A 28 year-old otherwise healthy male presented to the emergency department with left foot pain. He was walking his dog when the leash became tangled in his legs, causing his left foot to be pulled while plantarflexed. He noted an acute onset of lateral foot pain and has been having difficulty bearing weight ever since.
It is estimated that approximately 5-6% of fractures seen in the primary care setting are metatarsal fractures, with the 5th metatarsal being the most commonly fractured metatarsal at 68%. 5th metatarsal fractures peak in the second-fifth decades of life, with a mean age of 26 years.
The 5th metatarsal has three joints associated with it; the cubometarsal joint and intermetarsal joint proximally as well as the metatarsophalangeal joint distally. The peroneus brevis tendon and the aponeurosis of the plantar fascia attach to the tuberosity of the base of the 5th metatarsal and the peroneus tertius inserts dorsally onto the metadiaphyseal junction. The blood supply is primarily supplied by the metaphyseal perforating arteries proximally and distally with the remainder supplied by the nutrient artery and periosteal blood supply as detailed below in image 5. The watershed that is created by the metaphyseal arteries and the nutrient artery plays a significant role in impeding the healing of fractures in this area.
History can help lead to the diagnosis based on the mechanism. Patients will present with lateral foot pain, typically acute in onset with or without a prodrome of pain in the affected area. For Zone I injuries ( see classifications below), injuries usually occur during supination with plantar flexion, causing pulling from the lateral band of the plantar fascia on the tuberosity. Zone II injuries usually occur during plantar flexing of the forefoot. Zone III injuries are usually due to repetitive trauma such as running and jumping.
Three standard plain radiograph views of the foot are recommended for initial evaluation; the AP, lateral, and 45 degree oblique. In the setting of complex trauma, CT scan is recommended to evaluate for concomitant Lisfranc injury. Plain radiographs typically will not show acute stress fracture; radiographs 10-14 days post injury are recommended for evaluation of this. MRI can show stress injury or incomplete stress fracture. It is prudent to not confuse os peroneum, an ossicle residing in the peroneus longus tendon, for a 5th metatarsal avulsion fracture. This can be confused due to the location of the os peroneum just proximal to the 5th metatarsal.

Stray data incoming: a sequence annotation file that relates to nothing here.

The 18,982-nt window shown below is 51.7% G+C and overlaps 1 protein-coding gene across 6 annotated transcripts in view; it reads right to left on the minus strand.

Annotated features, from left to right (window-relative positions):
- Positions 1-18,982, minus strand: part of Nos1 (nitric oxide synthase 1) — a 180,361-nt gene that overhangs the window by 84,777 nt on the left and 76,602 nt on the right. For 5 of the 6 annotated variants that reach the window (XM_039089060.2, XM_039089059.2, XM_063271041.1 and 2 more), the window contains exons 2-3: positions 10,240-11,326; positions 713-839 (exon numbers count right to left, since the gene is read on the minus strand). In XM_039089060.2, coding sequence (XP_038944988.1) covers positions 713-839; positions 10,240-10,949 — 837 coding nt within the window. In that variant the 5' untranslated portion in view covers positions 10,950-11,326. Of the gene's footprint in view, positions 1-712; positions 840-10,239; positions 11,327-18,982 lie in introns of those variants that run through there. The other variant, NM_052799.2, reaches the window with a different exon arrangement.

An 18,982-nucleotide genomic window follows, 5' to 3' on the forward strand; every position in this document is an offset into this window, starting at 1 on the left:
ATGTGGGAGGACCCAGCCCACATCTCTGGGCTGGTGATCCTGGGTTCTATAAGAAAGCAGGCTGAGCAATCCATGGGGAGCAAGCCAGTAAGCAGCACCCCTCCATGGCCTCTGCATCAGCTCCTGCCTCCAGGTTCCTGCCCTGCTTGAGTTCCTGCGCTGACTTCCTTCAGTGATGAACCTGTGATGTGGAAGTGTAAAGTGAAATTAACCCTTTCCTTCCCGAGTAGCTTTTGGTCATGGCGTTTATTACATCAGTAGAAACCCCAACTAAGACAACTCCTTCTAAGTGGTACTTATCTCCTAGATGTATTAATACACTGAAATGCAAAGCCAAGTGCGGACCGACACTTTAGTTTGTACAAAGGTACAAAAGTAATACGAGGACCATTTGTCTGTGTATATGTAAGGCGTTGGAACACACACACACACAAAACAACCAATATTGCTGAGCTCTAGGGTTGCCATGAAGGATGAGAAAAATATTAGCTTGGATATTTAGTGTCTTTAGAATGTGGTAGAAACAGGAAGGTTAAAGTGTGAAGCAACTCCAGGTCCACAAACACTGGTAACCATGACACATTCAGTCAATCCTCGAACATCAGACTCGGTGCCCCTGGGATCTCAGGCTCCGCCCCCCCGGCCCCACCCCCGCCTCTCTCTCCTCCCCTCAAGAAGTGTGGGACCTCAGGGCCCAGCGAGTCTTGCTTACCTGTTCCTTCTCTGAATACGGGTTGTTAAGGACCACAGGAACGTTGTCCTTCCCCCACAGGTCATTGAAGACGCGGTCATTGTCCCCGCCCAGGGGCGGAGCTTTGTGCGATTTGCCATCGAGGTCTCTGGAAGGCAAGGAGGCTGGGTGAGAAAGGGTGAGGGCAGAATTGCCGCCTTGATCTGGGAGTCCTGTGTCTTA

5th metatarsal fractures are divided into proximal and distal fractures. The classification of the proximal fractures is more controversial. The Torg classification was proposed to differentiate proximal fractures based on healing potential, as metadiaphyseal junctional fractures are less likely to heal due to watershed area of the blood supply between the metaphyseal
perforators and the nutrient arteries (see image 5). The classification most commonly used today is the Lawrence and Botte classification. Using this classification, Zone I fractures are avulsion fractures of the tuberosity, Zone II fractures (aka Jones fracture) are acute fractures at the junction of the metaphysis and diaphysis, and zone III fractures are stress fractures at the proximal diaphysis. Practically speaking, Zone II and III fractures share a similar tenuous blood supply which can negatively affect healing. Distal diaphyseal fractures are known as dancer’s fractures due to their frequency in high performance dancers.
The management varies based on fracture type and individual patient fractures. Nondisplaced zone I fractures are treated with a CAM boot with weight bearing as tolerated. If displaced more than 3 mm or greater than 30% of the cubometatarsal joint, operative treatment is considered. For Zone II and III fractures, non-displaced fractures can be managed non-operatively with immobilization and non-weight bearing initially for 6-8 weeks followed by progressive weight bearing. Operative management is considered in athletes due to less prolonged immobilization, non-union, refractures, and a cavovarus foot due to the likelihood of refracture. Most neck and shaft fractures can be treated non-operatively with a CAM boot and weight bearing as tolerated. Operative treatment is considered for greater than 10 degrees of plantar angulation or 3-4 mm of translation in any plane if closed reduction fails.